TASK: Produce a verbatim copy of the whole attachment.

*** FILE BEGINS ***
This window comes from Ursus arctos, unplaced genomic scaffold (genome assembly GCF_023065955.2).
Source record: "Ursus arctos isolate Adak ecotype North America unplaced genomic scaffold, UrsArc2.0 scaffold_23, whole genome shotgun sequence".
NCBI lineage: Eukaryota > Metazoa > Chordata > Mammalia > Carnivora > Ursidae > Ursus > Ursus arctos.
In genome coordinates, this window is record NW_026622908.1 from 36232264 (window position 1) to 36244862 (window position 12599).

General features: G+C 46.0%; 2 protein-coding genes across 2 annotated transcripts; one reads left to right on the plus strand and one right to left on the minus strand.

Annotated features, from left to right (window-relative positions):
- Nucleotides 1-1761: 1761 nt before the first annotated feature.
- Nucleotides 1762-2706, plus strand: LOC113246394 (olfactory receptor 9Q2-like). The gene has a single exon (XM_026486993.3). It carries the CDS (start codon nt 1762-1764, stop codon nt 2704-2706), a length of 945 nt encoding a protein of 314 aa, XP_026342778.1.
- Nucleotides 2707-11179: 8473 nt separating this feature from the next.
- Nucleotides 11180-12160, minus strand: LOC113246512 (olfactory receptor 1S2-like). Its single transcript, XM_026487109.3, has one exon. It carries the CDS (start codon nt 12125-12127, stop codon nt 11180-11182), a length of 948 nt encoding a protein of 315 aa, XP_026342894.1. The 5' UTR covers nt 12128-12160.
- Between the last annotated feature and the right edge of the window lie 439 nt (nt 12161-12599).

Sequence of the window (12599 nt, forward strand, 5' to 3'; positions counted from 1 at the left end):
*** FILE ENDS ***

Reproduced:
This window comes from Ursus arctos, unplaced genomic scaffold (genome assembly GCF_023065955.2).
Source record: "Ursus arctos isolate Adak ecotype North America unplaced genomic scaffold, UrsArc2.0 scaffold_23, whole genome shotgun sequence".
NCBI lineage: Eukaryota > Metazoa > Chordata > Mammalia > Carnivora > Ursidae > Ursus > Ursus arctos.
In genome coordinates, this window is record NW_026622908.1 from 36232264 (window position 1) to 36244862 (window position 12599).

General features: G+C 46.0%; 2 protein-coding genes across 2 annotated transcripts; one reads left to right on the plus strand and one right to left on the minus strand.

Annotated features, from left to right (window-relative positions):
- Nucleotides 1-1761: 1761 nt before the first annotated feature.
- Nucleotides 1762-2706, plus strand: LOC113246394 (olfactory receptor 9Q2-like). The gene has a single exon (XM_026486993.3). It carries the CDS (start codon nt 1762-1764, stop codon nt 2704-2706), a length of 945 nt encoding a protein of 314 aa, XP_026342778.1.
- Nucleotides 2707-11179: 8473 nt separating this feature from the next.
- Nucleotides 11180-12160, minus strand: LOC113246512 (olfactory receptor 1S2-like). Its single transcript, XM_026487109.3, has one exon. It carries the CDS (start codon nt 12125-12127, stop codon nt 11180-11182), a length of 948 nt encoding a protein of 315 aa, XP_026342894.1. The 5' UTR covers nt 12128-12160.
- Between the last annotated feature and the right edge of the window lie 439 nt (nt 12161-12599).

Sequence of the window (12599 nt, forward strand, 5' to 3'; positions counted from 1 at the left end):